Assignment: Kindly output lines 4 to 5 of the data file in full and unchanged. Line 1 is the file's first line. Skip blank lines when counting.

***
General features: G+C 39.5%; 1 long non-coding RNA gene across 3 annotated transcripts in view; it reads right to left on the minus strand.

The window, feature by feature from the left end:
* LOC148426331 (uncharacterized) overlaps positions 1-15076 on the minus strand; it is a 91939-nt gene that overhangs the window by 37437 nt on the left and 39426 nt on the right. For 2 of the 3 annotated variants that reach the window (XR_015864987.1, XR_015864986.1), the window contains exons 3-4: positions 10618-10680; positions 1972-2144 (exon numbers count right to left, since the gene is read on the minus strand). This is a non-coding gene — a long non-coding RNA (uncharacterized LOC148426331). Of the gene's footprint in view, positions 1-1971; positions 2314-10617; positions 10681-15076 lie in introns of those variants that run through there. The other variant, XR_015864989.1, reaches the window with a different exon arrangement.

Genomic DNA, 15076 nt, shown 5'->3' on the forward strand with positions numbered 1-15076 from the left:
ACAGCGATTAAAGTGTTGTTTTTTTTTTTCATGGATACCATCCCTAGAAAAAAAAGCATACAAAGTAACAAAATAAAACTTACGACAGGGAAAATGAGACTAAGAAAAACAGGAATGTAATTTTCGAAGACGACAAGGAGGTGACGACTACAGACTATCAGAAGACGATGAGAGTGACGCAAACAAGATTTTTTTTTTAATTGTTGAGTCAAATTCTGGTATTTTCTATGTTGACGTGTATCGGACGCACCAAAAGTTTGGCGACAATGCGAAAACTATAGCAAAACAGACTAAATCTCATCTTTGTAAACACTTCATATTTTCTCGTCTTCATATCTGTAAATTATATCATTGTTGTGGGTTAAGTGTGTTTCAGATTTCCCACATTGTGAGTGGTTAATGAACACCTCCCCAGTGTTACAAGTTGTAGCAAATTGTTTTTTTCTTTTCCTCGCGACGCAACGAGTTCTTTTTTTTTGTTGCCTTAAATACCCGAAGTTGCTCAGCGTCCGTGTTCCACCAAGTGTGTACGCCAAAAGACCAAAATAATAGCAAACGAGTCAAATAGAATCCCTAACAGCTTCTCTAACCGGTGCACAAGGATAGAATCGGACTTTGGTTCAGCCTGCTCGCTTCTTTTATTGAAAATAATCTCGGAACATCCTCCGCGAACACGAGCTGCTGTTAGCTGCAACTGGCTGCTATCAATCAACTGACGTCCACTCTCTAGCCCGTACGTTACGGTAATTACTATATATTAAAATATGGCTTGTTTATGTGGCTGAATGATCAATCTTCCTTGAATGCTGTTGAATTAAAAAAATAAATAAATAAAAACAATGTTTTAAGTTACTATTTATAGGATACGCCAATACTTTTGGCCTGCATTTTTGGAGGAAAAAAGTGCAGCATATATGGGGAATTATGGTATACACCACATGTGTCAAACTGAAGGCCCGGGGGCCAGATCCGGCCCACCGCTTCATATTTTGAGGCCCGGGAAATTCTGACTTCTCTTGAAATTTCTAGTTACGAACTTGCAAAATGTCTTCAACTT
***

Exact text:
Genomic DNA, 15076 nt, shown 5'->3' on the forward strand with positions numbered 1-15076 from the left:
ACAGCGATTAAAGTGTTGTTTTTTTTTTTCATGGATACCATCCCTAGAAAAAAAAGCATACAAAGTAACAAAATAAAACTTACGACAGGGAAAATGAGACTAAGAAAAACAGGAATGTAATTTTCGAAGACGACAAGGAGGTGACGACTACAGACTATCAGAAGACGATGAGAGTGACGCAAACAAGATTTTTTTTTTAATTGTTGAGTCAAATTCTGGTATTTTCTATGTTGACGTGTATCGGACGCACCAAAAGTTTGGCGACAATGCGAAAACTATAGCAAAACAGACTAAATCTCATCTTTGTAAACACTTCATATTTTCTCGTCTTCATATCTGTAAATTATATCATTGTTGTGGGTTAAGTGTGTTTCAGATTTCCCACATTGTGAGTGGTTAATGAACACCTCCCCAGTGTTACAAGTTGTAGCAAATTGTTTTTTTCTTTTCCTCGCGACGCAACGAGTTCTTTTTTTTTGTTGCCTTAAATACCCGAAGTTGCTCAGCGTCCGTGTTCCACCAAGTGTGTACGCCAAAAGACCAAAATAATAGCAAACGAGTCAAATAGAATCCCTAACAGCTTCTCTAACCGGTGCACAAGGATAGAATCGGACTTTGGTTCAGCCTGCTCGCTTCTTTTATTGAAAATAATCTCGGAACATCCTCCGCGAACACGAGCTGCTGTTAGCTGCAACTGGCTGCTATCAATCAACTGACGTCCACTCTCTAGCCCGTACGTTACGGTAATTACTATATATTAAAATATGGCTTGTTTATGTGGCTGAATGATCAATCTTCCTTGAATGCTGTTGAATTAAAAAAATAAATAAATAAAAACAATGTTTTAAGTTACTATTTATAGGATACGCCAATACTTTTGGCCTGCATTTTTGGAGGAAAAAAGTGCAGCATATATGGGGAATTATGGTATACACCACATGTGTCAAACTGAAGGCCCGGGGGCCAGATCCGGCCCACCGCTTCATATTTTGAGGCCCGGGAAATTCTGACTTCTCTTGAAATTTCTAGTTACGAACTTGCAAAATGTCTTCAACTT